To the editor:

For decades, the 1 percent has managed to focus our attention on those beneath us financially. For example, President Clinton’s welfare-to-work initiative in 1999 kept us from looking critically at the 1 percent.

In only a couple of months, Occupy Wall Street has turned our attention completely around, from looking down on the poor to looking down on the super rich.

Those supporting the 1 percent are attempting to denigrate the Occupy Wall Street movement in many ways, including calling out law enforcement to support them and disperse those who are calling out for justice: economic, social and political.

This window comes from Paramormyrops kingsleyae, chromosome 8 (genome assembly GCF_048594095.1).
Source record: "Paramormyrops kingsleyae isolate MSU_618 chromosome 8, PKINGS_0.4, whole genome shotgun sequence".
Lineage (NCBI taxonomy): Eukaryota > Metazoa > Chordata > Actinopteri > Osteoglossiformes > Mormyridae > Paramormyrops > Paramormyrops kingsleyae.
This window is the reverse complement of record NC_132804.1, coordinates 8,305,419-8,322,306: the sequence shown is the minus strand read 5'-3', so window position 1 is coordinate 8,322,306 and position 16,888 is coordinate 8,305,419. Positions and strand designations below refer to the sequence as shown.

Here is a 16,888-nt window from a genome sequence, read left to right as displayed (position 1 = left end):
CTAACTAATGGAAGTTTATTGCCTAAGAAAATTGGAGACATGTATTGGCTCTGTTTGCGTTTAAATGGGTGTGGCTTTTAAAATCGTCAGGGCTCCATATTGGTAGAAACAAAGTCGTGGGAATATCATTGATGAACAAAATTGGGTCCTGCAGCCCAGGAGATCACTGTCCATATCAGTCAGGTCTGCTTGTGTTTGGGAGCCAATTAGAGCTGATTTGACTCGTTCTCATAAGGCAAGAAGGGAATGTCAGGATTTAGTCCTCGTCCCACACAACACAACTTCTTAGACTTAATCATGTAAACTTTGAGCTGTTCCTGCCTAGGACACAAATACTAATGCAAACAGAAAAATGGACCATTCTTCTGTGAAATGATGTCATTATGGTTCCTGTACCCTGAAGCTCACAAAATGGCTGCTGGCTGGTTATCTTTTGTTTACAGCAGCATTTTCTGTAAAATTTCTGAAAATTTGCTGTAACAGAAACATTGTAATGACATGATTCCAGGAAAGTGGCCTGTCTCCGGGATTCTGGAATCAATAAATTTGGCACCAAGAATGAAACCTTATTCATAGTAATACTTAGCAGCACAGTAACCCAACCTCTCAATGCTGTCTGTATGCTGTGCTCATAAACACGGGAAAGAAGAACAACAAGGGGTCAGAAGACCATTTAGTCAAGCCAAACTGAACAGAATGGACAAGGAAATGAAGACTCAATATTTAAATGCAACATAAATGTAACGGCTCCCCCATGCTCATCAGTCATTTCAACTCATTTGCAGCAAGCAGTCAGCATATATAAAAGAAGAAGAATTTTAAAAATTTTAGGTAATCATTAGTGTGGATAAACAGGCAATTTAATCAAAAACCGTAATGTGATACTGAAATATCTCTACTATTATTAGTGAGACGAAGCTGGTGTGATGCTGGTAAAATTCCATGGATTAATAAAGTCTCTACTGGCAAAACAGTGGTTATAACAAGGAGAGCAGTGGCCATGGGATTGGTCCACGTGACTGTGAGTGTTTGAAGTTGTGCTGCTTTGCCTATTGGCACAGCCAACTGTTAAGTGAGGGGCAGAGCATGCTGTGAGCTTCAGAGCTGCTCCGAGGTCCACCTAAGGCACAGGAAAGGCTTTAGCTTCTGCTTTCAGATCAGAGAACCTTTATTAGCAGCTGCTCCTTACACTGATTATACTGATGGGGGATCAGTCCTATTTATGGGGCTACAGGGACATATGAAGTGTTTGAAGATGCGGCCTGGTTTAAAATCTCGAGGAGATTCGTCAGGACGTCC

Our Constitution sides with the 99 percent, saying that “Congress shall make no law prohibiting the right of the people peaceably to assemble, and to petition the government for a redress of grievances.” (No, it doesn’t mention tents.)

Had Occupy Wall Street not existed when the Bank of America added a $5 fee to credit card holders, the public would have grumbled but would have succumbed.

The same applies to Verizon’s “Convenience Fee” and November’s “Bank Transfer Day.” But the 99 percent has encouraged the public to revolt.

Remember, our “Civil Rights” were not successfully achieved in two months.

Eliot J. Chandler,

[email protected]